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The weather started becoming really cold south of Lima. We bought winter jackets in Lima and still shivered in them in Cuzco, 11,000 feet above the sea level. Going south on the plains, away from the Andes, the temperature became milder. But still Buenos Aires was no comparison to Puerto Iguazu.

Puerto Iguazu was warm and humid. It was the kind of place you associate with the word vacation.

On our second day in Puerto Iguazu, we visited the grand tourist attraction associated with that nondescript border town. Eleanor Roosevelt is alleged to have quipped, "Poor Niagara", on seeing the Iguazu Falls the first time. No surprise there -- Iguazu Falls make a spectacular sight.

Rio Iguacu (or Iguazu River) originates in the Brazilian Highlands and travels west to form the modern day border of Brazil and Argentina. At the location of the Iguazu Falls, the river experiences a sudden drop in elevation.

The falls are divided between the two countries: Argentina and Brazil.

After the falls, the various streams meet again to continue flowing west as Rio Iguacu until the water reaches the town of Puerto Iguazu. Outside Puerto Iguazu, Rio Iguacu merges with Rio Parana and flows southwest to make the border between Argentina and Paraguay.

As nature is being slowly destroyed through human activity, whatever remains of the natural world has become precious. Time to make money on nature!

Both Brazil and Argentina are using the Iguazu Falls as a cash cow. We bought $25 tickets to enter the natural park encompassing the falls and waited at the train station. A narrow gauge train took us to the trailheads. Iguazu Falls’s visiting area is a carefully planned site. Metal planks used as walkways ensure minimised impact of visitors’ activity at the falls. We spent a couple of hours there, seeing various portions of the Falls from the ridge level and then going down to see the same streams as they hit the bottom.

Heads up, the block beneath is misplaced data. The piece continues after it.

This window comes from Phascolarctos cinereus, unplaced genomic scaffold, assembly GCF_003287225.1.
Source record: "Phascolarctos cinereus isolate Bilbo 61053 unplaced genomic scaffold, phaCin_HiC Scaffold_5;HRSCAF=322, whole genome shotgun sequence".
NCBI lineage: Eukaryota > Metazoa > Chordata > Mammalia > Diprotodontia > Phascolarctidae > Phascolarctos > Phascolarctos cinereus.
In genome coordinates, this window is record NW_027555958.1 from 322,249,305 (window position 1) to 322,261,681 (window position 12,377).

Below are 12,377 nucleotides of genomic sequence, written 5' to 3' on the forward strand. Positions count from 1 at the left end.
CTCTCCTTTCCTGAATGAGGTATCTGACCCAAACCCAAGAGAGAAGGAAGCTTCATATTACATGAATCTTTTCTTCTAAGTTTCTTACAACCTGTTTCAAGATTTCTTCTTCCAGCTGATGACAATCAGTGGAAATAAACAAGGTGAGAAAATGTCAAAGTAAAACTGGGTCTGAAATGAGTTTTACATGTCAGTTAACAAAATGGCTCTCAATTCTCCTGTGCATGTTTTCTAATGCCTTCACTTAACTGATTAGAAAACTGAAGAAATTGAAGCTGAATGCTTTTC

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Iguazu Falls is a system of many falls -- a large body of water descending to a lower level in various steps. At the center of this spectacle is the thunderous presence of water. Standing there, watching that much water falling in front of us, it was hard to imagine that large swathes of this planet were experiencing severe drought. Besides water, there was something else in abundance at the Iguazu Falls. From moss surviving on little air borne water droplets to small plants and shrubs, to large trees feeding on the water reservoir under them, to butterflies, birds, and coatis, the orchestra of life around Iguazu was touching on a crescendo.

We came back to our hotel feeling overwhelmed -- fortunate to have visited a unique natural wonder, saddened thinking about the prospects of losing all this if human beings keep messing up with their environment, and hopeful on noting the work of environmentalists and conscientious citizens in trying to save the human race from an imminent suicide.